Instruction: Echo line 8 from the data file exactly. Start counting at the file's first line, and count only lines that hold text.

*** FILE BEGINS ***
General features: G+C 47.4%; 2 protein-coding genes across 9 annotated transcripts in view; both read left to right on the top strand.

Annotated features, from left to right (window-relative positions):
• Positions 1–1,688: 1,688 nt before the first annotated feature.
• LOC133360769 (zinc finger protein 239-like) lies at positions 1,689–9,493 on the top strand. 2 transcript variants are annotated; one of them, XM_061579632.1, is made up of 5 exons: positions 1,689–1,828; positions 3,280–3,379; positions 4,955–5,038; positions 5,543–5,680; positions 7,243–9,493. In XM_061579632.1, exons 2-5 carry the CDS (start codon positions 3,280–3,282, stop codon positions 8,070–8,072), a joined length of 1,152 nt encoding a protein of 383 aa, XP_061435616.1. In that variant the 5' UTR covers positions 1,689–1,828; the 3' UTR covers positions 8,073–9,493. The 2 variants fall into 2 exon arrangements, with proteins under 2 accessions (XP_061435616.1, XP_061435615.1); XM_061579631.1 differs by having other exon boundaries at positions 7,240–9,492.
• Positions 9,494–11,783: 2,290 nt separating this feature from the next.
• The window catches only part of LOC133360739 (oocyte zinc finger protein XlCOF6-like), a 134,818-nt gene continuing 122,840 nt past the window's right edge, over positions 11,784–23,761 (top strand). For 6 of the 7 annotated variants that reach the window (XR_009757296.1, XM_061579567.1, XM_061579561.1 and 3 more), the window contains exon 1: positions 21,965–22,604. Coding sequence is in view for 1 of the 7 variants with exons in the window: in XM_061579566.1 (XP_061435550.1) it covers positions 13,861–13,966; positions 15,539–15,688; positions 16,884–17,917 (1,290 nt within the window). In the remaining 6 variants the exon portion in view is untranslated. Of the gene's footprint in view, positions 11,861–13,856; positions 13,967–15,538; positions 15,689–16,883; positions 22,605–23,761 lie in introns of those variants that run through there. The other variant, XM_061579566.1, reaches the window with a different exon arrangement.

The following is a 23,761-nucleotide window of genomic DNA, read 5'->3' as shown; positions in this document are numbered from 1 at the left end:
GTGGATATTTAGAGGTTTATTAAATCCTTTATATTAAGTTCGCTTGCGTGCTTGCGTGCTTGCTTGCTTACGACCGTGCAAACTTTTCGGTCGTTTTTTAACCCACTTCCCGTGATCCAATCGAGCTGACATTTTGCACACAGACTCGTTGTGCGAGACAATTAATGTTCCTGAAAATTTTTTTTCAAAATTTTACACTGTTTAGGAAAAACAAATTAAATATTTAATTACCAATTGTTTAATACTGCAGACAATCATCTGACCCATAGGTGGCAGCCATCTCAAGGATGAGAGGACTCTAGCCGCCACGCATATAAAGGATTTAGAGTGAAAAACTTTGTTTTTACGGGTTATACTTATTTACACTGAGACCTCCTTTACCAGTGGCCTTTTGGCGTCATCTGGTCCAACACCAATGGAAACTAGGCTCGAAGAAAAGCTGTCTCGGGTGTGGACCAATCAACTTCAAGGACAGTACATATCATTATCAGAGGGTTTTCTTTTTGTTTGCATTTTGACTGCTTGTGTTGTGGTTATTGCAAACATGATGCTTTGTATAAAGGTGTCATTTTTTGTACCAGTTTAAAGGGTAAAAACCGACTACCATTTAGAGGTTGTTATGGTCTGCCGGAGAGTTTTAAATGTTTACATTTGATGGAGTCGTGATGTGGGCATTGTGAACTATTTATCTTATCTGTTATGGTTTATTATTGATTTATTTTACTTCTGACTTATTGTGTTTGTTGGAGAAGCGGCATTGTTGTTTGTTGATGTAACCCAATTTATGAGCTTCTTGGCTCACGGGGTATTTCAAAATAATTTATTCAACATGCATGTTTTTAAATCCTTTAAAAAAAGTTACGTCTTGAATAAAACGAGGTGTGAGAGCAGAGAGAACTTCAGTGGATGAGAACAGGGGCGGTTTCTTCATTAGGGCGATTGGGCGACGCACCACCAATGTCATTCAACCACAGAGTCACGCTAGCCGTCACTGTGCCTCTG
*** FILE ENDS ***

GTGGATATTTAGAGGTTTATTAAATCCTTTATATTAAGTTCGCTTGCGTGCTTGCGTGCTTGCTTGCTTACGACCGTGCAAACTTTTCGGTCGTTTTTTAACCCACTTCCCGTGATCCAATCGAGCTGACATTTTGCACACAGACTCGTTGTGCGAGACAATTAATGTTCCTGAAAATTTTTTTTCAAAATTTTACACTGTTTAGGAAAAACAAATTAAATATTTAATTACCAATTGTTTAATACTGCAGACAATCATCTGACCCATAGGTGGCAGCCATCTCAAGGATGAGAGGACTCTAGCCGCCACGCATATAAAGGATTTAGAGTGAAAAACTTTGTTTTTACGGGTTATACTTATTTACACTGAGACCTCCTTTACCAGTGGCCTTTTGGCGTCATCTGGTCCAACACCAATGGAAACTAGGCTCGAAGAAAAGCTGTCTCGGGTGTGGACCAATCAACTTCAAGGACAGTACATATCATTATCAGAGGGTTTTCTTTTTGTTTGCATTTTGACTGCTTGTGTTGTGGTTATTGCAAACATGATGCTTTGTATAAAGGTGTCATTTTTTGTACCAGTTTAAAGGGTAAAAACCGACTACCATTTAGAGGTTGTTATGGTCTGCCGGAGAGTTTTAAATGTTTACATTTGATGGAGTCGTGATGTGGGCATTGTGAACTATTTATCTTATCTGTTATGGTTTATTATTGATTTATTTTACTTCTGACTTATTGTGTTTGTTGGAGAAGCGGCATTGTTGTTTGTTGATGTAACCCAATTTATGAGCTTCTTGGCTCACGGGGTATTTCAAAATAATTTATTCAACATGCATGTTTTTAAATCCTTTAAAAAAAGTTACGTCTTGAATAAAACGAGGTGTGAGAGCAGAGAGAACTTCAGTGGATGAGAACAGGGGCGGTTTCTTCATTAGGGCGATTGGGCGACGCACCACCAATGTCATTCAACCACAGAGTCACGCTAGCCGTCACTGTGCCTCTG